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Conflicted fan: Supporting the Seahawks, NFL is immoral

A long-time fan argues it's time to stop supporting the NFL because of the effects of football on players. (AP file)

While football remains America’s favorite sport, a long-time fan says with all the damage it causes players, we should stop watching and supporting the game.

Writer Steve Almond is sparking a huge national debate after the release of an excerpt from his forthcoming book, “Against Football: One Fan’s Reluctant Manifesto.”

Almond says he started thinking about his love of football after his mother was hospitalized for treatment of an acute brain episode that left her temporarily delirious.

“Seeing my mom so reduced had a curious effect on me: I found myself feeling more and more complicit about my love of football, a game that destroys men’s brains as a matter of course,” he writes.

Almond says he looked closely at a “growing body of medical research” he argues has confirmed football regularly causes traumatic brain injury “as a routine byproduct of how the game is played.” He says it’s wrong for us to continue supporting it.

“Over the past year, I’ve studied the history of football and thought a lot about what the game means,” he writes. “I’ve come to believe that football fosters within us a tolerance for violence, greed, misogyny, and militarism. I believe it does economic damage to our communities and to the national soul. These are some of the reasons why I’ve stopped watching.”

But Almond’s arguments are drawing sharp rebukes.

“The fact is that everybody who chooses to play football knows the risks, assumes the risks and has decided that the rewards of playing are greater than the risks of playing,” says KIRO Radio’s Dori Monson, the longtime host of Seahawks’ game broadcasts. “If they’re willing to assume the risks, why should any of us boycott the sport as a result?”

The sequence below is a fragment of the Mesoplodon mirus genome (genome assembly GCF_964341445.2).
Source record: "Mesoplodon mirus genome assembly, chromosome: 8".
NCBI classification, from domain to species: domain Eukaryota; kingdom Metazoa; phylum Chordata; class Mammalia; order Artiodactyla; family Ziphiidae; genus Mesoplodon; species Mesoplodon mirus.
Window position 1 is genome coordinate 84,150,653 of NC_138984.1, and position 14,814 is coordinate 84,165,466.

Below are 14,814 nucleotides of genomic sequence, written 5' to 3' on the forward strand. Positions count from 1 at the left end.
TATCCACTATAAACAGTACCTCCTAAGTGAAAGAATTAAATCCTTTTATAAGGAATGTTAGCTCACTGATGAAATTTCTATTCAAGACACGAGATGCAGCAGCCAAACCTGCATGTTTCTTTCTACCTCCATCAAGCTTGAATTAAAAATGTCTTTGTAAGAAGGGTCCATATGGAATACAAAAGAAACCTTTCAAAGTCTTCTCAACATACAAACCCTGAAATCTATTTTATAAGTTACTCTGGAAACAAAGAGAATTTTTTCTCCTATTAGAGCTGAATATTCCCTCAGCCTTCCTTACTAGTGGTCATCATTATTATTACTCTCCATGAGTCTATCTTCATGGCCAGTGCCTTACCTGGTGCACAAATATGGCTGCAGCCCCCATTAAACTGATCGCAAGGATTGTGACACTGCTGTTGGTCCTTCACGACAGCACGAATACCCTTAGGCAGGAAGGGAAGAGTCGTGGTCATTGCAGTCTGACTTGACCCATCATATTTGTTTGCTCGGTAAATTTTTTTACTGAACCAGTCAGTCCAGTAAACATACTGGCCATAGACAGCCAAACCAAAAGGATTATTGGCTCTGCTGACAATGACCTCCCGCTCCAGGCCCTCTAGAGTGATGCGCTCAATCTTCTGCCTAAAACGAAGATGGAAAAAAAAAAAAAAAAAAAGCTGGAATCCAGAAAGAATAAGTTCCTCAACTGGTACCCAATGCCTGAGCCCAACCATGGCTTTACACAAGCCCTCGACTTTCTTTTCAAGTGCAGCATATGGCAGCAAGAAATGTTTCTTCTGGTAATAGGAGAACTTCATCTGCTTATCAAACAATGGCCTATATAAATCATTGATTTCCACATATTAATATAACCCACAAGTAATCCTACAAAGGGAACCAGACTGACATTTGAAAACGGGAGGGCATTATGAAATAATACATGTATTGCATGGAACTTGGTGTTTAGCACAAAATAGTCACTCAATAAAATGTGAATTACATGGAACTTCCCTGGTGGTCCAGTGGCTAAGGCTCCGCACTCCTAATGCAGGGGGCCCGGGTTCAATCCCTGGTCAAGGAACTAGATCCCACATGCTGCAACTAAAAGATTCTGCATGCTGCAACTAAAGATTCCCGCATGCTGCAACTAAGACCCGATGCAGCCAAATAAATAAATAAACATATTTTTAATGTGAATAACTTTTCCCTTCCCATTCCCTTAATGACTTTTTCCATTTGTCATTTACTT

Former Seahawks’ quarterback Sam Adkins calls it an extreme overreaction. He points to recent statistics showing the NFL recorded 228 diagnosed concussions during all preseason and regular season practices and games combined during the 2013 season, an average of less than one per game.

“I don’t think that’s something that’s so atrocious,” Adkins says. “You look at the few that get the headlines, and I think that once you carve away from those and look at the total numbers and put it into perspective, it’s a miniscule percentage.”

Former Seahawks’ defensive back Paul Moyer is also critical of Almond’s call for us to stop watching the game.

“The beauty is, in America you have the right to do whatever you want, and I don’t think the NFL will miss him that much,” Moyer says.

Moyer argues the NFL has taken steps to make the game safer, adopting new rules and procedures for detecting and treating head injuries.

“You try to do the best with what you know today and make it safer, teach better tackling, have better gear and better technology, and hope the game evolves,” he says.

But Almond argues supporting a form of entertainment that causes human beings to suffer brain damage is not only wrong, it’s immoral.

Regardless, it’s unlikely his book will do little more than spark heated discussion. With the NFL at an all-time high for ratings and revenues, it’s doubtful many fans will turn away from the beloved game as he has.

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